More Dogs on Main: More traffic news |

More Dogs on Main: More traffic news

The Legislature is truly doing great things.

Tom Clyde

Park Record columnist Tom Clyde.
Tom Clyde mug

There is more exciting news from the state Legislature. Rep. Stephanie Gricius, from Eagle Mountain, has introduced HB 256 that would make it legal for pregnant women to drive in carpool lanes in Utah. The pressing need for this is that pregnant women suffer morning sickness and need to go to the bathroom frequently (like men my age don’t?) and so traveling more expeditiously in the carpool lane is a benefit for them. And, of course, the fetus is a separate person, so there are in fact two people in the car.  Apparently if there is a toddler in the car, that already counts as a car pool.

At a hearing on the bill, according to KSL news, other legislators said it would put Highway Patrol officers in a difficult position of trying to determine if a women is pregnant or not when issuing a citation for being in the carpool lane. I’m reminded of the “Dave Barry” rule, which is, “never ask a woman if she is pregnant unless you can actually see the baby’s head.” Rep. Gricius responded that we expect law enforcement to make much more difficult judgment calls all the time. And women could carry a note from a doctor as proof of pregnancy. 

It all seems inconsistent with the purpose of the carpool lane. The idea is to get cars off the road.  Unless that fetus is a licensed driver and was going to make the trip in its own car, riding along with Mom doesn’t reduce traffic at all. It’s not a car pool. The proposal was voted out of committee by a 6-3 vote, and advances to the full House for consideration.

All of which leads to the question, how does the Park City Mountain resort treat pregnant women for the free carpool parking lot? Can a woman show up in her own car, say she is carrying triplets, and park for free? Does the guy in the parking lot have to make that determination on the spot? Will the ski patrol’s EMTs be there with ultrasound machines to verify? For some reason, there is no guidance on this topic on the Park City Mountain resort website. Nothing. So I asked the guy in the parking lot and got a shrug.  He asked if the triplets would be skiing, and I said of course they were, if Mom was skiing they weren’t going to be left sitting around the lodge having coffee. But were they buying a ski pass? he asked.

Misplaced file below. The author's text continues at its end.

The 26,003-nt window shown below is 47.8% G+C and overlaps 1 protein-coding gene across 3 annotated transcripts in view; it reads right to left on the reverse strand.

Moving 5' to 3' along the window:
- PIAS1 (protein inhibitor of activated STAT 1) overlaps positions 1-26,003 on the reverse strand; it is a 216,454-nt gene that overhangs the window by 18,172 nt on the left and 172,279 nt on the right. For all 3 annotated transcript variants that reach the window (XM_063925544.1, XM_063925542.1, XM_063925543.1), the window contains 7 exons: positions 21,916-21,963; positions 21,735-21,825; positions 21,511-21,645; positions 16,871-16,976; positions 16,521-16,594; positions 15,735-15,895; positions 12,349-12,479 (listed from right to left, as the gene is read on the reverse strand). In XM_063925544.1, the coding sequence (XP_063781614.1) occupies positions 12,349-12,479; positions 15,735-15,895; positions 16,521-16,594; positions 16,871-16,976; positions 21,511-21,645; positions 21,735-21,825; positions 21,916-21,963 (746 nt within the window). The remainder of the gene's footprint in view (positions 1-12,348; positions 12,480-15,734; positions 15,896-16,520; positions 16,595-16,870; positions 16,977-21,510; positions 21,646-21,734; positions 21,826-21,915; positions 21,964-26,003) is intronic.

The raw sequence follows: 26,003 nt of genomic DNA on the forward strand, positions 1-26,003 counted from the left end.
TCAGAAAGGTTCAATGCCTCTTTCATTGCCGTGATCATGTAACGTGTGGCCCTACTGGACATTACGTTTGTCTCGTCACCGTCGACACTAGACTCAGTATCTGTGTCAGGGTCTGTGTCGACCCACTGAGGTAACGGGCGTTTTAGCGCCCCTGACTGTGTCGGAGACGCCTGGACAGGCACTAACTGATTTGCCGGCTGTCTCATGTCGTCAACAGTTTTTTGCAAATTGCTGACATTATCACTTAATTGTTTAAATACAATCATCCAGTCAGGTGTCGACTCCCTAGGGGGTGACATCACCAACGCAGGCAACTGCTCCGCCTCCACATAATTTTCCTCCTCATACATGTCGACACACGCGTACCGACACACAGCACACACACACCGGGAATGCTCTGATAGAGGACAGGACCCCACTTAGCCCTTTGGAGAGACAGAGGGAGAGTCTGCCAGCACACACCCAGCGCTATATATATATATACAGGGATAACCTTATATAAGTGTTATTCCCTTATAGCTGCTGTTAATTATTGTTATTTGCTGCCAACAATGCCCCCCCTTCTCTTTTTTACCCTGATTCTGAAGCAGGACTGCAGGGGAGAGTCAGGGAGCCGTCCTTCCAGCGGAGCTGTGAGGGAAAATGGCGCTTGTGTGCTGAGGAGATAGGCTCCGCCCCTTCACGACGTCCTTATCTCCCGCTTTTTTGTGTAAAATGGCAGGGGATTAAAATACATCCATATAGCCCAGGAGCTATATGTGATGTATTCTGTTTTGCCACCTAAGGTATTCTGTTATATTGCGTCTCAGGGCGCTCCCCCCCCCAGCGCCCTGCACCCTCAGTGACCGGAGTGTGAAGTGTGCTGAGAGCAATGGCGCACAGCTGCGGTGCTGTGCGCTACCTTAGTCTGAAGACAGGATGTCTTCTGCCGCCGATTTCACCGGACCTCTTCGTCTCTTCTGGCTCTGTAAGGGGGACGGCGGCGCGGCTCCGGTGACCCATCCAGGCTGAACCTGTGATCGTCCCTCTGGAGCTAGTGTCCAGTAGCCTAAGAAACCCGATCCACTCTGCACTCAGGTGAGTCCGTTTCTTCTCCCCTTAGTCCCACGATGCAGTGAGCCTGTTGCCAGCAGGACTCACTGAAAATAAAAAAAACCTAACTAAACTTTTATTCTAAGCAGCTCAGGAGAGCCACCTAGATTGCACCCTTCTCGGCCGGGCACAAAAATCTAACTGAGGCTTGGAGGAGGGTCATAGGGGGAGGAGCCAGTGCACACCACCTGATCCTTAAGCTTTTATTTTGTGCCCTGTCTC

Ah, there’s the rub. If the unborn triplets count as people for carpooling and parking, they ought to count as people for skiing. Shouldn’t each of them have its own ski pass? I guess Park City Mountain resort could adopt a policy that fetuses ski free and cover it that way. I guess fetuses ski free now.

The Legislature is truly doing great things.

In other traffic news, after fighting my way through town in Sundance traffic, I finally hit the open road and cruised along 248 all the way to Kamas before hitting an entirely different kind of traffic jam  A herd of cows was being moved from an open pasture somewhere in the Democrat Alley area to a pasture on the east side of town. It’s an odd time of year to be moving cattle. It’s not like they are grazing — maybe they are being moved closer to a haystack. Then I realized that we are at the beginning of calving season. They were moving them closer to the farmstead where there were sheds and barns to provide some shelter for the cows and newborn calves in this bitter cold. Apparently pregnant cows are able to block not just a carpool lane, but the entire highway for a stretch of about four miles.

The traffic was reduced to traveling at the speed of the cows, who were in no particular hurry. Still better than in Park City. They seemed to know where they were going but were seeing the sights along the way. The cowboys pushed them along at a steady pace. An insurgent group made a break for it at the Exxon station, trying a shortcut through the pump island, but the border collie put a quick end to that.

A couple of Covidians in a range Rover were behind me, and going nuts because of the delay. The very idea of these cows making them late for a spa appointment or the like. A couple in a Sprinter van had pulled over and was filming the entire event, which I’m sure is posted on some van life website already under the “tales of the wild west” heading.

You don’t see cattle on the road much anymore. It was nostalgic and a reminder that Kamas is still Kamas, where that kind of thing is perfectly normal. Frankly, it made my day getting stuck in the time warp cattle drive. The car is completely undercoated with manure, the garage smells bad, and if I got stuck behind them again tomorrow, it would be OK.

In fact, if Kamas really wants to preserve its rural feel, they ought to arrange random cattle drives down Highway 32 a couple of times a week, just to remind everybody what rural means.

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